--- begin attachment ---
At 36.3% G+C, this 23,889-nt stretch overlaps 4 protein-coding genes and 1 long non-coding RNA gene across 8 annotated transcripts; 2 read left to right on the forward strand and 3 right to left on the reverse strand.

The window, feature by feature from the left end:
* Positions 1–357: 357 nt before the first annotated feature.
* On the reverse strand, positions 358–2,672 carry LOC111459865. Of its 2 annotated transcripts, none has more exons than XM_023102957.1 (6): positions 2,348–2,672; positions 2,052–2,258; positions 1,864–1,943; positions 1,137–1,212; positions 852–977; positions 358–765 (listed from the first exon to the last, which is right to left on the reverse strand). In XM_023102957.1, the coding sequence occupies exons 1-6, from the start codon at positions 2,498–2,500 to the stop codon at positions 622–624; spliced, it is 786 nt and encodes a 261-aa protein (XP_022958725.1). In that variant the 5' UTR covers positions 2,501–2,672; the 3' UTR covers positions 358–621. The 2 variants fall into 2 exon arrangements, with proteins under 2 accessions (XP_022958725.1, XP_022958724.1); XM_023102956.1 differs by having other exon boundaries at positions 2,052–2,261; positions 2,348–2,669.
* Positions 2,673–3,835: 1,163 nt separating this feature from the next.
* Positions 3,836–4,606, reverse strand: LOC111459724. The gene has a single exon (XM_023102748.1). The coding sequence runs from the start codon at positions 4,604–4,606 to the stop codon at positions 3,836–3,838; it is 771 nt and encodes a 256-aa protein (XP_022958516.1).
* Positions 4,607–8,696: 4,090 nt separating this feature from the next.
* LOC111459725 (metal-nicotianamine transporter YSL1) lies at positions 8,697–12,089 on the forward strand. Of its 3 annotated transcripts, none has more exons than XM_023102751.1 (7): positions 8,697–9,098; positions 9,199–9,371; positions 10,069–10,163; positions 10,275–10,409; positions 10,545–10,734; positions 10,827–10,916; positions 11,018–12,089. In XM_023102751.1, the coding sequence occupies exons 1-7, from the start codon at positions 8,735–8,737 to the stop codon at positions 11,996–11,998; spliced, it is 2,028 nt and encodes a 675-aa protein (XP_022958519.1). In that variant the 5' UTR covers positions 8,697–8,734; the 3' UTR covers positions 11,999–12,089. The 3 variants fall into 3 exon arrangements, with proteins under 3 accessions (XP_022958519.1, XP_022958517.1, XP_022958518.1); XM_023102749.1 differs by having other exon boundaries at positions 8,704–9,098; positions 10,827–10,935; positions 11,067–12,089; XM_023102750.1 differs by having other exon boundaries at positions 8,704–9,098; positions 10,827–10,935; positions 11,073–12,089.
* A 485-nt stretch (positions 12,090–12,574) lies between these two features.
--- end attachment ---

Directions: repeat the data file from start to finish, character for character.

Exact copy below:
At 36.3% G+C, this 23,889-nt stretch overlaps 4 protein-coding genes and 1 long non-coding RNA gene across 8 annotated transcripts; 2 read left to right on the forward strand and 3 right to left on the reverse strand.

The window, feature by feature from the left end:
* Positions 1–357: 357 nt before the first annotated feature.
* On the reverse strand, positions 358–2,672 carry LOC111459865. Of its 2 annotated transcripts, none has more exons than XM_023102957.1 (6): positions 2,348–2,672; positions 2,052–2,258; positions 1,864–1,943; positions 1,137–1,212; positions 852–977; positions 358–765 (listed from the first exon to the last, which is right to left on the reverse strand). In XM_023102957.1, the coding sequence occupies exons 1-6, from the start codon at positions 2,498–2,500 to the stop codon at positions 622–624; spliced, it is 786 nt and encodes a 261-aa protein (XP_022958725.1). In that variant the 5' UTR covers positions 2,501–2,672; the 3' UTR covers positions 358–621. The 2 variants fall into 2 exon arrangements, with proteins under 2 accessions (XP_022958725.1, XP_022958724.1); XM_023102956.1 differs by having other exon boundaries at positions 2,052–2,261; positions 2,348–2,669.
* Positions 2,673–3,835: 1,163 nt separating this feature from the next.
* Positions 3,836–4,606, reverse strand: LOC111459724. The gene has a single exon (XM_023102748.1). The coding sequence runs from the start codon at positions 4,604–4,606 to the stop codon at positions 3,836–3,838; it is 771 nt and encodes a 256-aa protein (XP_022958516.1).
* Positions 4,607–8,696: 4,090 nt separating this feature from the next.
* LOC111459725 (metal-nicotianamine transporter YSL1) lies at positions 8,697–12,089 on the forward strand. Of its 3 annotated transcripts, none has more exons than XM_023102751.1 (7): positions 8,697–9,098; positions 9,199–9,371; positions 10,069–10,163; positions 10,275–10,409; positions 10,545–10,734; positions 10,827–10,916; positions 11,018–12,089. In XM_023102751.1, the coding sequence occupies exons 1-7, from the start codon at positions 8,735–8,737 to the stop codon at positions 11,996–11,998; spliced, it is 2,028 nt and encodes a 675-aa protein (XP_022958519.1). In that variant the 5' UTR covers positions 8,697–8,734; the 3' UTR covers positions 11,999–12,089. The 3 variants fall into 3 exon arrangements, with proteins under 3 accessions (XP_022958519.1, XP_022958517.1, XP_022958518.1); XM_023102749.1 differs by having other exon boundaries at positions 8,704–9,098; positions 10,827–10,935; positions 11,067–12,089; XM_023102750.1 differs by having other exon boundaries at positions 8,704–9,098; positions 10,827–10,935; positions 11,073–12,089.
* A 485-nt stretch (positions 12,090–12,574) lies between these two features.